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Holland & Hart News Update

Policy Review Heats Up Under New EPA Administrator Regan

By Ashley Peck, Emily Schilling, and other Co-Authors

The swearing-in of Michael Regan as EPA Administrator means that open questions on policy, agenda-setting, and prioritization for the Agency will soon be answered. Issues that have risen to the top of the new EPA Administrator's priority list include environmental justice, including health outcomes impacted by the prevalence of per- and polyfluoroalkyl substances (PFAS); scientific integrity; new greenhouse gas limits for the electricity sector and automobiles; and a reconsideration of the flurry of EPA rulemakings issued in the late days of the Trump Administration.

Initial EPA Policies Targeted for Review

The process of reevaluating the Trump Administration's rules began on Inauguration Day, when the Biden Administration issued a non-exhaustive list of policies that federal agencies were directed to review, including 48 rules and guidance documents issued by EPA alone. The targeted policies covered a variety of topics covering air, climate, waste, water, and toxics, including (among others):

  • procedural provisions under the National Environmental Policy Act;
  • greenhouse gas emissions from stationary, aircraft, and other sources;
  • regulation of Persistent, Bioaccumulative, and Toxic (PBT) chemicals and risk evaluation procedures under the Toxic Substances Control Act (TSCA);
  • environmental permit reviews;
  • transparency in science and cost-benefit analyses underlying regulatory actions;
  • review of the ozone National Ambient Air Quality Standards (NAAQS) and emission standards for hazardous air pollutants;
  • disposal of Coal Combustion Residuals and associated closure deadlines and demonstrations;
  • drinking water regulations revising lead and copper rules and action on perchlorate;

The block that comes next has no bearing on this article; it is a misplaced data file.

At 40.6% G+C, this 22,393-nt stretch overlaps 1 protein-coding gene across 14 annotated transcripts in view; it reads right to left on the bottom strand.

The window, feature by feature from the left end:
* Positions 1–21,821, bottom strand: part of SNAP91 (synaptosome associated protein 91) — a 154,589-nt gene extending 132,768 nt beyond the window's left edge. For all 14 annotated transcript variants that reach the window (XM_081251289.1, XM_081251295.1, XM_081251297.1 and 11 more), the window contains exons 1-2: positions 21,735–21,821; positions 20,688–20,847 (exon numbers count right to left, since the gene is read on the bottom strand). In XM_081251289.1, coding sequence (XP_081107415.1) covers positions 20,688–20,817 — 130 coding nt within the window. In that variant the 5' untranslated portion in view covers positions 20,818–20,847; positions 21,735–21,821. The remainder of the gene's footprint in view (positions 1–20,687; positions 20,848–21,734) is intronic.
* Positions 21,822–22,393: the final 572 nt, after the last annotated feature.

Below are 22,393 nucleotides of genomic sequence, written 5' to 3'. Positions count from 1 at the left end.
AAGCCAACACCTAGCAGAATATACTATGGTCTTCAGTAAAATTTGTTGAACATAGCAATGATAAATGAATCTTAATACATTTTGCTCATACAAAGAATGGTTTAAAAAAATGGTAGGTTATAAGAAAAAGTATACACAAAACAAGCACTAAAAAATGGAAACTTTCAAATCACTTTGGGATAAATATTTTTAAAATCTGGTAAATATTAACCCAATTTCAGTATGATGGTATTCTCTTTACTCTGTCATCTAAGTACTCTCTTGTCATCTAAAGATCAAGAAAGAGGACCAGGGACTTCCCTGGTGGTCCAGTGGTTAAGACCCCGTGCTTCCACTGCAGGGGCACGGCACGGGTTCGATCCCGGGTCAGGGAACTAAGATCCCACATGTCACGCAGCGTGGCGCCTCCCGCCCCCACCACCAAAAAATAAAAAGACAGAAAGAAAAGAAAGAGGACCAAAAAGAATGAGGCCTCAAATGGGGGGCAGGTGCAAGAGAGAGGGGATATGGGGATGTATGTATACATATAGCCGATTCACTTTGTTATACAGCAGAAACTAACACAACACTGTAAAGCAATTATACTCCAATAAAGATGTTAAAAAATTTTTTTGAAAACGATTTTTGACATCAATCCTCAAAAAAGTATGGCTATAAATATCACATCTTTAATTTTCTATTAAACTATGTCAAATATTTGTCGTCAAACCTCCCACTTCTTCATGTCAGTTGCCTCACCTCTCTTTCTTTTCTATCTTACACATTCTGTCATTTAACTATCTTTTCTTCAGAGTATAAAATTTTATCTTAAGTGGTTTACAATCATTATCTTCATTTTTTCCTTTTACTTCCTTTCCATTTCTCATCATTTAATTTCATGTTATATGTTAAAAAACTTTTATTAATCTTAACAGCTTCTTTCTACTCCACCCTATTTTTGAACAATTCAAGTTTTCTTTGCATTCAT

• Clean Water Act Section 401 certification and the definition of "Waters of the United States";
  • accidental release prevention requirements for Risk Management Programs under the Clean Air Act; and
  • financial responsibility requirements under the Comprehensive Environmental Response, Compensation, and Liability Act.

Late-Trump Era Rulemaking: Freeze!

Contemporaneously with issuing this list of policies, President Biden's Chief of Staff, Ronald Klain, issued a "Regulatory Freeze" memo, as is customary at the outset of an administration change, which requested the following steps from heads of executive departments and agencies:

  • a prohibition on agencies proposing or issuing rules until the new agency administrator or a delegate has reviewed and approved such rules;
  • directs rules that haven't yet been published in the Federal Register to be withdrawn; and
  • for regulations that have been published in the Federal Register but are not yet effective, directs agencies to consider postponing the policies' effective dates for 60 days and consider opening comment periods and petitions for consideration.

Executive Order as Yardstick for Regulatory Review

EPA was also directed to review the listed policies for consistency with Biden's Executive Order 13990 on Protecting Public Health and the Environment and Restoring Science to Tackle the Climate Crisis (EO), and to "take action" to address federal regulations and actions during the last four years that conflict with the EO objectives . Such action could include publishing for notice and comment proposed rules suspending, revising, or rescinding specified agency actions. Within 30 days of the EO, or by February 20, 2021, the EPA Administrator was directed to submit to the Director of the Office of Management and Budget (OMB) a preliminary list of any rules or policies being considered for further action by the end of this year, and within 90 days of the EO, or by April 20, 2021, the Administrator was to send an updated list of actions being considered that would be completed by December 31, 2025.

Rule Review in Practice: First Priorities Selected

Now that Administrator Regan has been sworn in, the policies and rules targeted for early action are coming into focus. On its website, EPA has provided notice that the following recent Trump-era rulemakings are either undergoing review or have already been reviewed under the Regulatory Freeze memo for consistency with the EO: